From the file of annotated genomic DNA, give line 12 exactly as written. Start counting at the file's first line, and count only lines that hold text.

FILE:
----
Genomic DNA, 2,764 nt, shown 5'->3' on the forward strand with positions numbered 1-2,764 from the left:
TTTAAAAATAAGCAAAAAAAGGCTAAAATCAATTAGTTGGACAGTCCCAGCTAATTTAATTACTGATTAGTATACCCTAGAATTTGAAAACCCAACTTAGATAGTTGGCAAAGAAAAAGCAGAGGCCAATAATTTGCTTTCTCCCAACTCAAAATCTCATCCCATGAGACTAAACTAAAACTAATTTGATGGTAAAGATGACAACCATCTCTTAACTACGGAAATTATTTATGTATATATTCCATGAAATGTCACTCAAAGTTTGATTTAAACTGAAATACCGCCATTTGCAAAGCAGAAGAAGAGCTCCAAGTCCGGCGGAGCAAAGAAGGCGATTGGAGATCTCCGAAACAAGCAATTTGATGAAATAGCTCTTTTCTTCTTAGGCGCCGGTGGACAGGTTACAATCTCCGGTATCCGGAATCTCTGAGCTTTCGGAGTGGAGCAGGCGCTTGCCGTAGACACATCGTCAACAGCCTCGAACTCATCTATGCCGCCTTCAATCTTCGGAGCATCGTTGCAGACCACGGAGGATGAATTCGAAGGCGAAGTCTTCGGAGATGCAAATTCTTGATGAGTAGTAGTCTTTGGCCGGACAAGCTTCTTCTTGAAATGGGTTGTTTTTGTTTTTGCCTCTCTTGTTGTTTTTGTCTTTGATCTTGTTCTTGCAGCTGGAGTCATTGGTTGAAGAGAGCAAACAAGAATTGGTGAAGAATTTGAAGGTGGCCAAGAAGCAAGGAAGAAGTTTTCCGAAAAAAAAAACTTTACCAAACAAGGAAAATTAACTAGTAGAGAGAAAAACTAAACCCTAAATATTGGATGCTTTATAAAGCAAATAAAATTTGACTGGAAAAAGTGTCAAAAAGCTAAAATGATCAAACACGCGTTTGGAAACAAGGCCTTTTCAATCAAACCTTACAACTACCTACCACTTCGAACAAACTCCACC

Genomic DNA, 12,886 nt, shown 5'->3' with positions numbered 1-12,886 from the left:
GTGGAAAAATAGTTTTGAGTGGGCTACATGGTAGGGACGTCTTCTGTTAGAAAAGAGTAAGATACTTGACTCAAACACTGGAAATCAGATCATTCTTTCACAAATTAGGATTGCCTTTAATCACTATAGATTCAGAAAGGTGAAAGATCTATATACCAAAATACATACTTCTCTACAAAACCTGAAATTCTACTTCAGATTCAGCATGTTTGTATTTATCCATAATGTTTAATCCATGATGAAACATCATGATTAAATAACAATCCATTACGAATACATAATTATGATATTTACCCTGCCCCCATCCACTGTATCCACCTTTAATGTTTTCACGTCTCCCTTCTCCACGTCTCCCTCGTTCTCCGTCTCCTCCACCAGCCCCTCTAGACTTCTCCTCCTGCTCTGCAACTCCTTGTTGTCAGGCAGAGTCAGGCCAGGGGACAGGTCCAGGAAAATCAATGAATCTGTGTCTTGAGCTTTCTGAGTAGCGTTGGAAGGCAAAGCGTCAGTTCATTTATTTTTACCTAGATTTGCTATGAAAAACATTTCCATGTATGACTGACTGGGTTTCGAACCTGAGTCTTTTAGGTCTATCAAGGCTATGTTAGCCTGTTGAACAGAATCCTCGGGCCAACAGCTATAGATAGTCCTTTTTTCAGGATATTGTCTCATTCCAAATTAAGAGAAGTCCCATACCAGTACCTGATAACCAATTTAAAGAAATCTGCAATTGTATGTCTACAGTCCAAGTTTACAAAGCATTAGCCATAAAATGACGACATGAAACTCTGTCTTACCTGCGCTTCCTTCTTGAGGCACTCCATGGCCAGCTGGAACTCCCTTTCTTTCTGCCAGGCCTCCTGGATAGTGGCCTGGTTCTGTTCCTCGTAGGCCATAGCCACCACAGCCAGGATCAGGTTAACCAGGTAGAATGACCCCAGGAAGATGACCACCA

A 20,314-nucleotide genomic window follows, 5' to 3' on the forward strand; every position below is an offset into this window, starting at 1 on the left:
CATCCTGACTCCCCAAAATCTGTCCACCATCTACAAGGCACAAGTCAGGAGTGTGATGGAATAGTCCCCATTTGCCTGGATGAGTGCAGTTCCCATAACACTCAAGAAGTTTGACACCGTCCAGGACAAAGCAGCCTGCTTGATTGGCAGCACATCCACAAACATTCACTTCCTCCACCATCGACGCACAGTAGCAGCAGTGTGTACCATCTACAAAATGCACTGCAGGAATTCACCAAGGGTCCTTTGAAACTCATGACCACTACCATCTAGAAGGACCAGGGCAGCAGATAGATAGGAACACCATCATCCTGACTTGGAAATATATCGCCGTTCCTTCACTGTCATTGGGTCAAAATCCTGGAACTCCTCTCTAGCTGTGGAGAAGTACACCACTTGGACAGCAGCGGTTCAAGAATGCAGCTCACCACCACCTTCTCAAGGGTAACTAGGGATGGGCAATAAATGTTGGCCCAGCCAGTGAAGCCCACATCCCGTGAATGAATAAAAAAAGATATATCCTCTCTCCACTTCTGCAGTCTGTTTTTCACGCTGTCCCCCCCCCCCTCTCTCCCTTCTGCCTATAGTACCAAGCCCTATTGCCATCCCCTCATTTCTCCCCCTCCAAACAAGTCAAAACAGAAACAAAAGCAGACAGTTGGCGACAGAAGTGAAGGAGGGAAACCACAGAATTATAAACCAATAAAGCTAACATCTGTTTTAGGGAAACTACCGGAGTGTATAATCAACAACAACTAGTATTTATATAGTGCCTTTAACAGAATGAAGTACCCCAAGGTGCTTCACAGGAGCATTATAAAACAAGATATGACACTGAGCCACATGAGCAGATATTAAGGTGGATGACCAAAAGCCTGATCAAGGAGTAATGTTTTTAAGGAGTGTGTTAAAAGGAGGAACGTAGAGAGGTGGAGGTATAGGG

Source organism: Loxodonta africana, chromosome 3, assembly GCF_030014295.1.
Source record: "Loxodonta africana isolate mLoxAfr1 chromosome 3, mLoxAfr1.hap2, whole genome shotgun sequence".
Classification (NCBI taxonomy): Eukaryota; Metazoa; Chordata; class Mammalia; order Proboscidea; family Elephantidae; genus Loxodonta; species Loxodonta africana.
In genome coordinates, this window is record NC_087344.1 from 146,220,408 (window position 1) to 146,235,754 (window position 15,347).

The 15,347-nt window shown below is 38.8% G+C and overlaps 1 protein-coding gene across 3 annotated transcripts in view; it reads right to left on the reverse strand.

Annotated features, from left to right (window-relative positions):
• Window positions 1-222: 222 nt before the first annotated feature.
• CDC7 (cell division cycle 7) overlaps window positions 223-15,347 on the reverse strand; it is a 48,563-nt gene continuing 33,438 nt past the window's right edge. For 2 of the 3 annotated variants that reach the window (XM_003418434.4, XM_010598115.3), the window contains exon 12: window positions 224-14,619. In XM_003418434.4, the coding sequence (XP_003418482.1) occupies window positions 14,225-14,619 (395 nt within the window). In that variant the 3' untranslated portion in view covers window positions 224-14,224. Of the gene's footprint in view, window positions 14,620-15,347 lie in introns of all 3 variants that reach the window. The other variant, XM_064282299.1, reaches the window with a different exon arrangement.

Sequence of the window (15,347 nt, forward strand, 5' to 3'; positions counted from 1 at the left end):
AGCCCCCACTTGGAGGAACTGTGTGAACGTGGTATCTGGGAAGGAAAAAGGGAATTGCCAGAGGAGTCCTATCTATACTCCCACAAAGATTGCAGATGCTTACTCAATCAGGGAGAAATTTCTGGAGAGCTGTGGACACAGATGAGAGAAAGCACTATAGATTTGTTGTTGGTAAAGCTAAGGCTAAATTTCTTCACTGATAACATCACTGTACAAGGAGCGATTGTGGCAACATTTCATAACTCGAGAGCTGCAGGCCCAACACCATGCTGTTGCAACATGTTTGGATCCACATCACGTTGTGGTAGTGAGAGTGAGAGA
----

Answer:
Annotated features, from left to right (window-relative positions):